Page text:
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Senate's 'Gang of Six' key to healthcare reform

Finance Committee chairman Baucus tries for bipartisanship. But critics in his own party worry that could weaken overhaul legislation - especially provisions for children.

By Staff writer / August 8, 2009

In this April 2, 2009 file photo, Senate Finance Committee Chairman Sen. Max Baucus, D-Mont., left, and the committee's ranking Republican Sen. Charles Grassley, R-Iowa talk on Capitol Hill in Washington.

J. Scott Applewhite/AP/File

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Washington

Congress has left the building.

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Four out of five committees of jurisdiction have completed work on an overhaul of the US healthcare system -- three in the House, one in the Senate. And members are back in their states and districts defending -- to sometimes-raucous town meetings -- a health plan that does not yet exist.

But the endgame for healthcare reform still turns on six bipartisan negotiators on the Senate Finance Committee -- and the army of interest groups invited in or out of the cone of silence.

Their clout is the number 60. That’s the number of votes it takes to break a filibuster in the Senate, and with members absent for health reasons, Democrats need GOP votes to get to 60. The only panel with a claim to a bipartisan strategy is Senate Finance.

The Gang of 6 has missed self-imposed deadlines since March, but is running up against a mid-September deadline that may signal the limit of how long the White House and congressional Democratic leaders are prepared to wait for the last panel to get it done.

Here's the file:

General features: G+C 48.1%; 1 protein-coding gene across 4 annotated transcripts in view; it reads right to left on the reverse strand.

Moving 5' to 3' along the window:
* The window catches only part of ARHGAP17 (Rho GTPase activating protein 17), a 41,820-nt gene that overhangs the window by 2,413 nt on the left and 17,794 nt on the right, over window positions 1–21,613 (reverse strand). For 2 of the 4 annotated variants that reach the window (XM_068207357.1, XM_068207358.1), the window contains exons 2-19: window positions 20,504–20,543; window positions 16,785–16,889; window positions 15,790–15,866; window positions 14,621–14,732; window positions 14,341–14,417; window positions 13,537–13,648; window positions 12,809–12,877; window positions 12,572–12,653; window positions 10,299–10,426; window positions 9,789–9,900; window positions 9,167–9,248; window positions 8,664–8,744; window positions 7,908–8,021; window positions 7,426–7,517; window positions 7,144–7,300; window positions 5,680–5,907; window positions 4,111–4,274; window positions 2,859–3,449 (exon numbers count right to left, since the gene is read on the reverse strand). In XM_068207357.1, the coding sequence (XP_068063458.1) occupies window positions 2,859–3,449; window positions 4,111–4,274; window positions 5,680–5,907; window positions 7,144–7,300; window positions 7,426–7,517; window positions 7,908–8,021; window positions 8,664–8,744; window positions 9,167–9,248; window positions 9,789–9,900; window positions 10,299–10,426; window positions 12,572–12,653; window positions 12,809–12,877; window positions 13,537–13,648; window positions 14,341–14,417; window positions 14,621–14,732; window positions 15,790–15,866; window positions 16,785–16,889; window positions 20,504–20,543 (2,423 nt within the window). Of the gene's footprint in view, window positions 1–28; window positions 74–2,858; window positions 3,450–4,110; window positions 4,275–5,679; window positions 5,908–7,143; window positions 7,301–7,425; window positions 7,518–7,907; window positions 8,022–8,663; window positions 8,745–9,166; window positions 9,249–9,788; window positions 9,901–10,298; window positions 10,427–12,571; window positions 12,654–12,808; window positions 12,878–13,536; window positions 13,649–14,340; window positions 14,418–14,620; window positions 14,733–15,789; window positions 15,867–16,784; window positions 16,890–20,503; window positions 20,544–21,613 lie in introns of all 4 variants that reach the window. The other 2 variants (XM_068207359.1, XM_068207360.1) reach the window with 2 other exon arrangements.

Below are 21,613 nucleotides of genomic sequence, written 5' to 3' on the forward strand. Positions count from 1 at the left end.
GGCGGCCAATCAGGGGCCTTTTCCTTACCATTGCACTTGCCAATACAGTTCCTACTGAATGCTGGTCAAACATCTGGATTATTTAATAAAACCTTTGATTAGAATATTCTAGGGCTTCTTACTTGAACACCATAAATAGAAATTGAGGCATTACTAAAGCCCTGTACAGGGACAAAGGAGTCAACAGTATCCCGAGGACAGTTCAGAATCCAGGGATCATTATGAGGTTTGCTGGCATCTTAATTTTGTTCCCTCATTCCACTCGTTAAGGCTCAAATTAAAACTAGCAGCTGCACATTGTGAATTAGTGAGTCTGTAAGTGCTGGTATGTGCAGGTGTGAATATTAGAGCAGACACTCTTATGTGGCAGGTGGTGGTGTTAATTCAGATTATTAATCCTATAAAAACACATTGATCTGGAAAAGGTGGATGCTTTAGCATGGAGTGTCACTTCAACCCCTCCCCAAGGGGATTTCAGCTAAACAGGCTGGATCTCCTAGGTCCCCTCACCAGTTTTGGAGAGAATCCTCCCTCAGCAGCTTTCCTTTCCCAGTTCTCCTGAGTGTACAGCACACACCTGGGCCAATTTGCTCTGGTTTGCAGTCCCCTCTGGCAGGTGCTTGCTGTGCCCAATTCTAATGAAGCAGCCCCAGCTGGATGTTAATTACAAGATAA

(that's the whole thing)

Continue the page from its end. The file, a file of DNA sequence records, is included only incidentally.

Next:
The six include Sens. Max Baucus (D) of Montana (committee chairman), Kent Conrad (D) of North Dakota, and Jeff Bingaman (D) of New Mexico, who rank No. 3 and 4 in seniority on the Democratic side. The three Republicans are Sens. Charles Grassley of Iowa (the ranking member), Olympia Snowe of Maine, and Michael Enzi of Wyoming.

Emerging elements of the Senate Finance draft include: No public health insurance plan, no employer mandate and no denial of coverage for preexisting conditions; a likely individual mandate and subsidies to help buy insurance; a network of nonprofit, member-owned cooperatives and state-based health insurance exchanges to expand access; taxes on high-end insurance policies; and a price tag of around $900 billion over 10 years.